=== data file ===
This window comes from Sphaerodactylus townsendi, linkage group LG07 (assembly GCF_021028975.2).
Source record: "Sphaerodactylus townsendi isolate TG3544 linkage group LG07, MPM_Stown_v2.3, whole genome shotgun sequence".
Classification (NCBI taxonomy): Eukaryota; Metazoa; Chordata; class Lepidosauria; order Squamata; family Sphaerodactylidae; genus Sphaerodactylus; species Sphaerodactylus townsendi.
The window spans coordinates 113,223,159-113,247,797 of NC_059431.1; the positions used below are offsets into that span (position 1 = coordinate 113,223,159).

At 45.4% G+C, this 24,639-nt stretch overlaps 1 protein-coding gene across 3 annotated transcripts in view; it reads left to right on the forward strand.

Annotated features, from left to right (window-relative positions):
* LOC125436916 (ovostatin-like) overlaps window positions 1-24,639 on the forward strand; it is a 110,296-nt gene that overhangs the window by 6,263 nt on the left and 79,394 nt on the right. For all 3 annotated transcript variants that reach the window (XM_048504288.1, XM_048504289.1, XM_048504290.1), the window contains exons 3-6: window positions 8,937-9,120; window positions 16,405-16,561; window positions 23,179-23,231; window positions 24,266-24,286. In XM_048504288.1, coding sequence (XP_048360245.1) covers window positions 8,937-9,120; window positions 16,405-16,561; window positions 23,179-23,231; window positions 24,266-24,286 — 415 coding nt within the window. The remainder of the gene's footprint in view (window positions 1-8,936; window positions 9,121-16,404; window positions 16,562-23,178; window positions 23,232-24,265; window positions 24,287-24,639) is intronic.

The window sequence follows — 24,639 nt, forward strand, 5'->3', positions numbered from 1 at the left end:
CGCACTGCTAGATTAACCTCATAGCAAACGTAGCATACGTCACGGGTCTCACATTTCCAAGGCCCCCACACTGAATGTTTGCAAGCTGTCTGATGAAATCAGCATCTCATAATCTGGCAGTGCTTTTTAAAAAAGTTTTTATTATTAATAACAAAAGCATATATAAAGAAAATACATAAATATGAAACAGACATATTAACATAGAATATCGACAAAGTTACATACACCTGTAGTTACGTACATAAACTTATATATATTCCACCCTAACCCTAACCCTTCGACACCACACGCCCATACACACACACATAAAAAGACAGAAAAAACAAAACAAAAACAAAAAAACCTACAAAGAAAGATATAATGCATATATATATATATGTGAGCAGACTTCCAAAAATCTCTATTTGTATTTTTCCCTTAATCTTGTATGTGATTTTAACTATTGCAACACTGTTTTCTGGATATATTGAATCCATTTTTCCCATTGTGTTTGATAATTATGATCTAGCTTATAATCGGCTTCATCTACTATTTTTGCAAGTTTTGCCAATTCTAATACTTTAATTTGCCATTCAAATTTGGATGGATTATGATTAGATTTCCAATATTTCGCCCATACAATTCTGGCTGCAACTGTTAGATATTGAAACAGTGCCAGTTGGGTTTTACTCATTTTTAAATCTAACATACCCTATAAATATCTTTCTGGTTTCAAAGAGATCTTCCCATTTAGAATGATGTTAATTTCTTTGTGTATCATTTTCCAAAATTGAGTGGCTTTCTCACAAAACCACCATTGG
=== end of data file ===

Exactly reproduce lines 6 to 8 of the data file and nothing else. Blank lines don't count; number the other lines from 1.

Annotated features, from left to right (window-relative positions):
* LOC125436916 (ovostatin-like) overlaps window positions 1-24,639 on the forward strand; it is a 110,296-nt gene that overhangs the window by 6,263 nt on the left and 79,394 nt on the right. For all 3 annotated transcript variants that reach the window (XM_048504288.1, XM_048504289.1, XM_048504290.1), the window contains exons 3-6: window positions 8,937-9,120; window positions 16,405-16,561; window positions 23,179-23,231; window positions 24,266-24,286. In XM_048504288.1, coding sequence (XP_048360245.1) covers window positions 8,937-9,120; window positions 16,405-16,561; window positions 23,179-23,231; window positions 24,266-24,286 — 415 coding nt within the window. The remainder of the gene's footprint in view (window positions 1-8,936; window positions 9,121-16,404; window positions 16,562-23,178; window positions 23,232-24,265; window positions 24,287-24,639) is intronic.

The window sequence follows — 24,639 nt, forward strand, 5'->3', positions numbered from 1 at the left end: